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This coming weekend, WCBS 880 and CBS2 will be part of the Valerie Fund Walk and JAG Physical Therapy run in Verona, New Jersey. The annual event is a fundraiser for the organization which supports the comprehensive health care needs of children with cancer and blood disorder. All this week, reporter John Metaxas is looking at the people who work with the Valerie Fund and the families it supports. For more information, visit thevaleriefund.org
NEWARK, N.J. (CBSNewYork) - For young people with serious illnesses, the Valerie Fund is a becon of hope, WCBS 880′s John Metaxas reported.
WCBS 880′s John Metaxas On The Story
“I always liked math. It was always my favorite subject,” Tyrell Harp told Metaxas. He is following his passion.
The 22-year-old math major at Kean University is studying to be a teacher, but his diagnosis with sickle cell anemia as an infant made his dreams a longshot.
“I wasn’t really supposed to make it past five then they told me I wasn’t supposed to make it past seven. Now we’re finally here at 22,” he said.
He said he survived because of the love of his family and the support of the Valerie Fund.
“The times where I was just in deep pain and I’d see all the nurses and they’d try to make my day a little better and I’ll never forget them for that,” he said.
Now that he’s learning to live with sickle cell - there is no cure yet – Tyrell looks back with gratitude.
“I don’t know where I would’ve been if I didn’t have the Valerie Fund in my life,” he said, and he is looking forward with hope. “Being a teacher, I just always felt like i wanted to give back because so many people helped me get this far and I feel like I owe it to somebody else to try and help another life.”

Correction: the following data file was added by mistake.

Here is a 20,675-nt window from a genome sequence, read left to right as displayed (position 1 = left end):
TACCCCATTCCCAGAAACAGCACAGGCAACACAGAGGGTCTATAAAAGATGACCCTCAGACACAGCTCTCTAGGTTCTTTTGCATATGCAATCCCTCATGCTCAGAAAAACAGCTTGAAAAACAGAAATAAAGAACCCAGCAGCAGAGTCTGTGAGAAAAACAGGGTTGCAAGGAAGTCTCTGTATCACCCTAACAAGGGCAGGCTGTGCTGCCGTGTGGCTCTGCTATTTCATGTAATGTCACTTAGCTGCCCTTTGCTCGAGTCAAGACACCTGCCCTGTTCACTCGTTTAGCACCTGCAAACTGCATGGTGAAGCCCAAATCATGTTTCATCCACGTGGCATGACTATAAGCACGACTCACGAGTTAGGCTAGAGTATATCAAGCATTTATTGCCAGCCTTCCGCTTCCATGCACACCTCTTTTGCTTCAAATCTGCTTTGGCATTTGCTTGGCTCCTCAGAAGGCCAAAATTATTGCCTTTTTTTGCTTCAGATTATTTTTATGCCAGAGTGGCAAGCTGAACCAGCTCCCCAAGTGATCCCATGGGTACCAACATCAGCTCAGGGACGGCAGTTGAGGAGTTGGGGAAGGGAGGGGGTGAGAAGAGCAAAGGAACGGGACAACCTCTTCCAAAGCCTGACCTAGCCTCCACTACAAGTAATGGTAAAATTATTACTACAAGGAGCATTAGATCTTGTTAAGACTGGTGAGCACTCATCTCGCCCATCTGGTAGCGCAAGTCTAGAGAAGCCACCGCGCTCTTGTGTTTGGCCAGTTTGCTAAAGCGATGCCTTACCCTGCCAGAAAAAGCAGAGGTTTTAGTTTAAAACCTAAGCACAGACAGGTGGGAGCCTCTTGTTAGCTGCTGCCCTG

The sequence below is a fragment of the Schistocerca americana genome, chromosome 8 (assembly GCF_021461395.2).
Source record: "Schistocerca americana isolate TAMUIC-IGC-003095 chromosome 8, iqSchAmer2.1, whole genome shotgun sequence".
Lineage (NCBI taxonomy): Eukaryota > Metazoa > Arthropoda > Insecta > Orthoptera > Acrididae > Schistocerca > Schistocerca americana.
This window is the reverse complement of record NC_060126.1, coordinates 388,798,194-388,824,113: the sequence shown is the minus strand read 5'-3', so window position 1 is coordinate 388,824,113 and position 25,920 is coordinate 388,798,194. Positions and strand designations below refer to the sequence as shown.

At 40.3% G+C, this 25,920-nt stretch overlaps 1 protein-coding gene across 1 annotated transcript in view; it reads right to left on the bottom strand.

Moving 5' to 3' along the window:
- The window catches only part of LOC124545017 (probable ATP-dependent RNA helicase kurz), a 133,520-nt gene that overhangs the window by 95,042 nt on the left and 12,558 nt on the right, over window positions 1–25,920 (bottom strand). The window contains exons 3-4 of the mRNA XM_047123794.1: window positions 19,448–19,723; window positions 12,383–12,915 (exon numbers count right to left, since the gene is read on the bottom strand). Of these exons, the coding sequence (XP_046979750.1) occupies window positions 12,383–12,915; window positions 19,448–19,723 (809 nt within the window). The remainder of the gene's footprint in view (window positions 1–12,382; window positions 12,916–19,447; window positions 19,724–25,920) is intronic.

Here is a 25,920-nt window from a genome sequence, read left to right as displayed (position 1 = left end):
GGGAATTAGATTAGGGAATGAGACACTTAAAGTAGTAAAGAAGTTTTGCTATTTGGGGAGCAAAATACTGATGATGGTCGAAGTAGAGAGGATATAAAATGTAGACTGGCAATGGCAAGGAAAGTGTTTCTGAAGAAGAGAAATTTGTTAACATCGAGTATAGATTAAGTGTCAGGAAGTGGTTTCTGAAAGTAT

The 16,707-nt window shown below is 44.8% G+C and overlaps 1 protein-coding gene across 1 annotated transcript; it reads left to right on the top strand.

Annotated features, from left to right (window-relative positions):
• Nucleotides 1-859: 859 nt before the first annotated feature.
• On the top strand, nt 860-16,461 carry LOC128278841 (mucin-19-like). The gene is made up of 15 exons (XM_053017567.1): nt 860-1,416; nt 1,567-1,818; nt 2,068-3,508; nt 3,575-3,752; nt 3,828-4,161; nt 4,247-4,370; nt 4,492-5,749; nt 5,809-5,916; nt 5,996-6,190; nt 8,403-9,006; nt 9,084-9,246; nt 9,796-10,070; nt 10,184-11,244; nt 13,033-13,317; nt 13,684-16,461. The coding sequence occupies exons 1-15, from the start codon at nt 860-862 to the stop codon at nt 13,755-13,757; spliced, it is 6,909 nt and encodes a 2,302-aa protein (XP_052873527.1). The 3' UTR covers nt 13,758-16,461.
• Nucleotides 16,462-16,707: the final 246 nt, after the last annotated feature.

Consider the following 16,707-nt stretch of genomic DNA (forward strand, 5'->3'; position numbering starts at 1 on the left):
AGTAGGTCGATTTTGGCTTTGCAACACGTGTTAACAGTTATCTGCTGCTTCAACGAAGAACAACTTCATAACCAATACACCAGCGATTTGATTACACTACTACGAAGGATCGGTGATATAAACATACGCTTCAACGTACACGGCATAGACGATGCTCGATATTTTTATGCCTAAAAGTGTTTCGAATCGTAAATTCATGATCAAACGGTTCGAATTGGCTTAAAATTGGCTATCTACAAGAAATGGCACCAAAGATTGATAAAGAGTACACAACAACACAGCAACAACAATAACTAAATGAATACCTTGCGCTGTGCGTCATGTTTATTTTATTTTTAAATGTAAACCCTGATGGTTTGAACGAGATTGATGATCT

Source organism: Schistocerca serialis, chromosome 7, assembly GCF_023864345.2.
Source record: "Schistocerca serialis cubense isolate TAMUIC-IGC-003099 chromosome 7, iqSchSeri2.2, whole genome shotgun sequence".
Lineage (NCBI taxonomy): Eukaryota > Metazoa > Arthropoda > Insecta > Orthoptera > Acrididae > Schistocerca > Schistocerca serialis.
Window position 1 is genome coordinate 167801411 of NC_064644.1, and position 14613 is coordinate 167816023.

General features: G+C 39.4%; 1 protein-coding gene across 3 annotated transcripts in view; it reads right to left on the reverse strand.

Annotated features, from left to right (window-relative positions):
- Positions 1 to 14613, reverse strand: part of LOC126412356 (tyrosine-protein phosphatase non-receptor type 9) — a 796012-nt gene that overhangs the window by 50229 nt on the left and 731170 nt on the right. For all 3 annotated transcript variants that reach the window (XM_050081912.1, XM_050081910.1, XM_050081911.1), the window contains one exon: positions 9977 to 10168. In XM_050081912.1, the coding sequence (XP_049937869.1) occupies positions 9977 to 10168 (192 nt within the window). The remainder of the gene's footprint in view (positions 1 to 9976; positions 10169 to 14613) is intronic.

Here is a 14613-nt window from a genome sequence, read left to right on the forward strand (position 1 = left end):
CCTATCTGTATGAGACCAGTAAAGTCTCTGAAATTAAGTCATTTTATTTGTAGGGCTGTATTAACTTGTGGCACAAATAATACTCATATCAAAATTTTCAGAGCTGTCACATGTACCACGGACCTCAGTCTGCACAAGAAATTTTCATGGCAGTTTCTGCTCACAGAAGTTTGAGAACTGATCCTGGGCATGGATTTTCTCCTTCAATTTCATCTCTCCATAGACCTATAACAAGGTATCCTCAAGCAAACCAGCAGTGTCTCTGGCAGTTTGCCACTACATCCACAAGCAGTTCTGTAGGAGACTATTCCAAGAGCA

Michael Fernandes is a typical 15-year-old. But when the Elizabeth High School student was diagnosed with leukemia, his life was turned upside down.
“I hear about cancer all the time. A very uncurable disease. To know that you have it yourself is quite a shock,” he told Metaxas.
But throughout his ordeal, Michael has had a helping hand. The Valerie Fund has been there to guide him and ease his pain when he needed it.
“It was like a sign of hope to help me through this and to make sure I won’t have it anymore,” he said.
Michael’s mother Maria was especially grateful.
“It was just that ease that when you walked in there, they knew how to handle whatever might be on the table for that day,” she said.
Michael is nearing the end of his treatment
“I can see the prize, but I can barely grab it. I can just almost taste it,” he said.
He will soon be free again to dream about his future. He said he wants to be a graphic designer.
Has the Valerie Fund helped you or someone you know? Please share your story in the comments section below.